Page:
By Lucy Reed
Everyone has found themselves in this situation at some point: lying awake in bed, staring at the ceiling, longing for sleep. For those with mental health issues, this may be an every night occurrence. Sleep problems are both a symptom and a cause of many mental illnesses. By focusing on a good night’s rest and these tips from Head2Toe Magazine, you can battle many forms of anxiety and depression and keep your body healthy as well.
What Does Sleep Do For You?
Sleep is an important part of keeping our bodies and minds running at their best. A solid night’s rest allows our bodies to heal and recharge and keeps our immune system in good shape. Each sleep cycle has its own impact on your body’s overall function, which is why it’s important to stay asleep once you’ve fallen asleep. It’s also why conditions like sleep apnea, which may interrupt your sleep without waking you entirely, can cause such serious damage to your health.
How Does It Affect Mental Health?
Poor sleep can make mental health issues much worse, and can, unfortunately, create feedback loops that are hard to get out of. For example, if you haven’t slept well, you’re more likely to experience anxious thoughts throughout the day. Those thoughts follow you to bed, and instead of your brain shutting down and getting the rest it needs, it cycles through those stressors. This leads to a cycle of poor sleep and high anxiety that can leave you feeling trapped. If anxiety is keeping you up at night, you may need the support of a mental health professional. Check your insurance to see if this service is covered. If you’re a senior, mental health services should be covered by Medicare Part B.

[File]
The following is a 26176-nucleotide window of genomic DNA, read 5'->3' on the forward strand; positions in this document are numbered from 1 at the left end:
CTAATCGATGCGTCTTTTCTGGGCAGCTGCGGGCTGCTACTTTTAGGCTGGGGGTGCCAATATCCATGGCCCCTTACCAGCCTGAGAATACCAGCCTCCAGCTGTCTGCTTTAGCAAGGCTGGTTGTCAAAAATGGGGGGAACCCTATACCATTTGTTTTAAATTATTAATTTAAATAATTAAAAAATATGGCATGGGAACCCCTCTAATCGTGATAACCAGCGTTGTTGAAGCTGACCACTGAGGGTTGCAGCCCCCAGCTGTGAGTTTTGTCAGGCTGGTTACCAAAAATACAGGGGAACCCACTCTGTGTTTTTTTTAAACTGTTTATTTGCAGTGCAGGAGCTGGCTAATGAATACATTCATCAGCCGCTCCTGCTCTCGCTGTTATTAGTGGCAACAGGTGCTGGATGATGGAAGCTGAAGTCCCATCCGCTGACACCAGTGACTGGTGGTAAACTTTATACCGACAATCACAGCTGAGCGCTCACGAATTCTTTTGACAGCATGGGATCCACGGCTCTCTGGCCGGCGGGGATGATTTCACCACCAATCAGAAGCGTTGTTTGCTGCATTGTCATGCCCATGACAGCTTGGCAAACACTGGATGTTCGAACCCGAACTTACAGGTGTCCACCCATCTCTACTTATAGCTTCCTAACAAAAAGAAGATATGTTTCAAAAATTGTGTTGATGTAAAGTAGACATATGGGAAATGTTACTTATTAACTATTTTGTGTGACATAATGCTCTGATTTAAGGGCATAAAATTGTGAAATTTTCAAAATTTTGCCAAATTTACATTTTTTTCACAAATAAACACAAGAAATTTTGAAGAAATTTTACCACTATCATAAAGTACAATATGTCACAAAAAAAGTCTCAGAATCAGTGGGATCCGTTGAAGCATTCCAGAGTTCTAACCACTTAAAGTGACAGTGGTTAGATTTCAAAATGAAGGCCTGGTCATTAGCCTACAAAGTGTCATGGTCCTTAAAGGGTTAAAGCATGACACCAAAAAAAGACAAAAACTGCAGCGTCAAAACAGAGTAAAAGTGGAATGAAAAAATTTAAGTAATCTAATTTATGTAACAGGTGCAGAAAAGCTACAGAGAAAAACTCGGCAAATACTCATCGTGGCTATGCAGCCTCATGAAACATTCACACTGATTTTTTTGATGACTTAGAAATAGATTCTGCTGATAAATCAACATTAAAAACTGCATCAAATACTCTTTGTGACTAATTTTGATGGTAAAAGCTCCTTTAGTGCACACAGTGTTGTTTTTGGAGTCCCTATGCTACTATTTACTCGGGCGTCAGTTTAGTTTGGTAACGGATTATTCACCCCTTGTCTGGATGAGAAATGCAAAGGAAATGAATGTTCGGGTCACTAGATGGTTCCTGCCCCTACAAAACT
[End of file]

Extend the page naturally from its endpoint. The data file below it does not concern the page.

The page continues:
Common Sleep Disruptors
Since so many people have trouble sleeping, it stands to reason that there must be plenty of things that make good sleep difficult. For example, the technology boom has been linked to sleep issues on several fronts.
First of all, computers, phones and TVs all emit a blue light that inhibits the body’s production of melatonin, the hormone that makes you sleepy. This means that staying up to watch late-night talk shows or scrolling through funny articles on your phone in bed keep your brain active for longer. There’s also the content itself – social media, for example, has been linked to decreased happiness and increased anxiety, both of which make it harder to sleep at night.
Your furry friends might be keeping you awake at night as well. Though your dog’s presence might be a comfort, having them there can do more harm than good. Consider getting a crate set up in your room so your best friend can still be with you, but in their own sleep space.
A disorganized and cluttered home can exacerbate anxiety issues and negative thoughts. Clean and declutter your home and bedroom and let in natural light to create a more peaceful and positive space at home.
What You Can Do
If you’ve been having trouble sleeping, there are several things you can do to get yourself to fall and stay asleep. For example, you can use a white noise machine to soothe yourself to sleep or use mindfulness meditation before bed to quiet your anxious mind and lower stress.
If you haven’t upgraded your mattress in the last 10 years, that may be keeping you up as well. When looking for a new one, be sure to take your body type and sleep style into account – some mattresses, such as spring varieties, only suit certain people. Others, such as memory foam, suit most body types and sleep styles. These come in a variety of forms including soft, firm, foam, hybrid, and even flippable. Do the research to find what’s right for you.
If your mattress is still relatively new, consider getting it cleaned to remove dust and improve air quality. Boosting your home’s air quality can improve your sleep if you’ve been waking up coughing or have issues breathing. Visit Angi to find highly rated furniture cleaners in your area to clean your mattress. Always insist on referrals and read customer testimonials before choosing a contractor.
Any reduction in sleep disruptors will help as well. If you have a lot of outdoor lighting around your home, invest in blackout blinds or curtains. Stop using any backlit screens an hour before bedtime, and switch to sleep-encouraging bedtime routines, such as reading a book, practicing a sleep-inducing meditation, or taking a relaxing bath.
Whatever you do, make it a habit. By creating a regular sleep routine, you’ll train your brain to know those things mean it’s time to rest. This will make falling asleep easier, improving all aspects of your health.
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